Product: CX750F RGB Modular Power Supply
Intended Use: Power Supply Unit for PC
When I sit down and ponder my next PC build, I usually like to try new things. Building a PC can be exciting, but do you really need RGB everywhere? Originally, I would have told you, “No, you don’t need this light smothering your interior.” But then I installed the RGB power supply in an RGB heavy set-up, and must I say; I was dead wrong.
It turns out you do need RGB everything, and your addiction starts at the base of your hopefully functioning computer, the power supply. Let’s dive into an affordable solution to this problem, the Corsair CX750F RGB Power Supply.
Style / Feel / Build / Hardware
The Corsair CX750F RGB Power Supply feels like any other power supply to me. Solid brick of metal seemingly durable enough to throw against the wall. The device offers the ability to be flipped on its back to switch the fan’s purpose, referring to intake or exhaust. I choose to have the fan facing up to see it in the case, or else why buy it, really.
The power supply mounted right in the case without any trouble. In general, there really are no complaints about the build or the provided cables. Included are every cable needed to build most to all rigs out of the box, along with providing wires for your motherboard. The CX750F is also fully modular, with no fixed cables. Not to mention, the build quality of the wires are thick and seem more durable than most cables you’d find in a cheaper set-up.
Spending your mighty dollar goes a long way in longevity and respect in PC nerd culture. They even provide zip ties for wire management in “case” your case has poor interior management snake holes, or you get lazy. Overall, there is nothing not to like with the out of the box build. Corsair never seems to disappoint when it comes to providing watts to your PC parts. Still, the provided cables can always be a little longer, but I had no problem reaching my motherboard slot or other power slots even after wire management through the case used during this review.
Performance / Hands on Use / Features / User Experience / Analysis / Etc.
The Corsair Cx750F Power Supply packs a punch at 750W, which is more than enough for most consumers looking into this product. If you have a mid-tier build between $800-$1800, typically 750W should cover your power consumption needs. On that note, be aware that at $110 retail, along with a bronze rating, you pay a pretty penny up front, which is steep for lack of power efficiency.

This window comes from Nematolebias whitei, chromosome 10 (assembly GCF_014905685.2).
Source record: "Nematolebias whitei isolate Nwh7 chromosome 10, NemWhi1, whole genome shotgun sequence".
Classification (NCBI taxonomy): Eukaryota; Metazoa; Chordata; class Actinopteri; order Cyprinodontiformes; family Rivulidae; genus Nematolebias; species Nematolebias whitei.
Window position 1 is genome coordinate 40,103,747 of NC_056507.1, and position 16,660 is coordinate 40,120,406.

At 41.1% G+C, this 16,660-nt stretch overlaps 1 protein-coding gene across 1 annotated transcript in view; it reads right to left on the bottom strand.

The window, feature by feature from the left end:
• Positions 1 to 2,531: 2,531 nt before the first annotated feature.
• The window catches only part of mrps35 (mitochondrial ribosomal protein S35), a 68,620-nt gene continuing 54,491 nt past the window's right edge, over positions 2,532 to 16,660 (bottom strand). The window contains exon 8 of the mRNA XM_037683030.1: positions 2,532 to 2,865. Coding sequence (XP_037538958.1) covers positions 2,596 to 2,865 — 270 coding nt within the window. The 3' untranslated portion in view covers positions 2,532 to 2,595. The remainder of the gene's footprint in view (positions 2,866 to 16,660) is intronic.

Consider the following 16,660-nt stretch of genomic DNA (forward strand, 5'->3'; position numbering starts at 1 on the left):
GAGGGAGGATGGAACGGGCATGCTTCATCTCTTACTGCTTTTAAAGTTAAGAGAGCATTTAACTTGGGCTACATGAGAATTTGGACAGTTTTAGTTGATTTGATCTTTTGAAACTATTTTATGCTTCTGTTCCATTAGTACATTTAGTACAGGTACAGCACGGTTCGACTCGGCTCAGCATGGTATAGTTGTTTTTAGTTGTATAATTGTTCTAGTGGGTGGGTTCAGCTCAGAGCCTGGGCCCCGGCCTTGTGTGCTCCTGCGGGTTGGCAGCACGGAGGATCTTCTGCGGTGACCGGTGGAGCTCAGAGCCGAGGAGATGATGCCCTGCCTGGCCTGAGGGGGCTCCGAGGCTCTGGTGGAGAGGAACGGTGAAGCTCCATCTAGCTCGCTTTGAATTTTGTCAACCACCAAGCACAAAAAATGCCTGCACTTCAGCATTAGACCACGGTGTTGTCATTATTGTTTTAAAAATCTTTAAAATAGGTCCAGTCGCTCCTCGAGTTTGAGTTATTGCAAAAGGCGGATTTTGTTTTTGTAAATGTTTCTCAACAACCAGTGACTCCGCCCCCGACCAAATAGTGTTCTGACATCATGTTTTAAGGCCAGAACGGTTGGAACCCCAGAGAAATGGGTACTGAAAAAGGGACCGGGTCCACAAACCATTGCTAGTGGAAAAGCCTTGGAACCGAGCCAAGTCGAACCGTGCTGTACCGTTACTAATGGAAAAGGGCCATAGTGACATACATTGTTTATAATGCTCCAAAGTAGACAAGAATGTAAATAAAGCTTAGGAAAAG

Unfortunately, if you came here for intricate specifications copy and pasted from the product listing on https://amzn.to/3mpnAoO , you came to the wrong place, but I will say it works and will continue to power my PC for its lifetime. I hope that is enough to satisfy you because all you’re really looking for in a Power Supply review is if it turns and has enough power to support my components, which it does.
From a features standpoint, there is a bit of a learning curve to operate this product correctly, as the instructions aren’t exactly clear. You have 3 ways of using the RGB features. It is controlled through the RGB button on the back, which only works if your motherboard ARGB software and your Corsair iCUE software is closed in the background processes. Otherwise, you control it through your motherboards ARGB support or iCUE.
The choice is yours, but for this review, we used ARGB control. Although we did try the iCUE control, the power supply had a nicer look when linked to the motherboard RGB, RAM, and other case components. I was even able to have the CX750F change lights to music, audio output, and various other settings through ARGB (This is subject to change depending on what software you use, but I thought it was worthy of mentioning). Therefore the power supply is just fun to have. The power supply ran quiet and didn’t pose as an annoyance in any way, which is expected from a cube.
At first, I was skeptical about spending a little extra dough for such an overlooked part of your computer to have more RGB. I was proven wrong by Corsair’s CX750F, as I couldn’t stop smiling while looking at a PC build with almost everything RGB. The added touch with the power supply lights fills in the negative space in your build, adding ambiance to parts of your pc you’re not used to having lit up.
Still, I’m not too fond of the bronze rating, but if you really want RGB, I think you may have to pick this up even with the higher price. Something was endearing about the power supply, and it inspired me to look into RGB products a bit more. After all, you already spend so much on your PC builds; what’s another $20 or so.
If you’re too cool for RGB, or you actually care about your wallet, then fine, maybe look elsewhere, but for a mid-tier build that doesn’t need high power, this is such a fun product to add to your build, and you won’t regret it.
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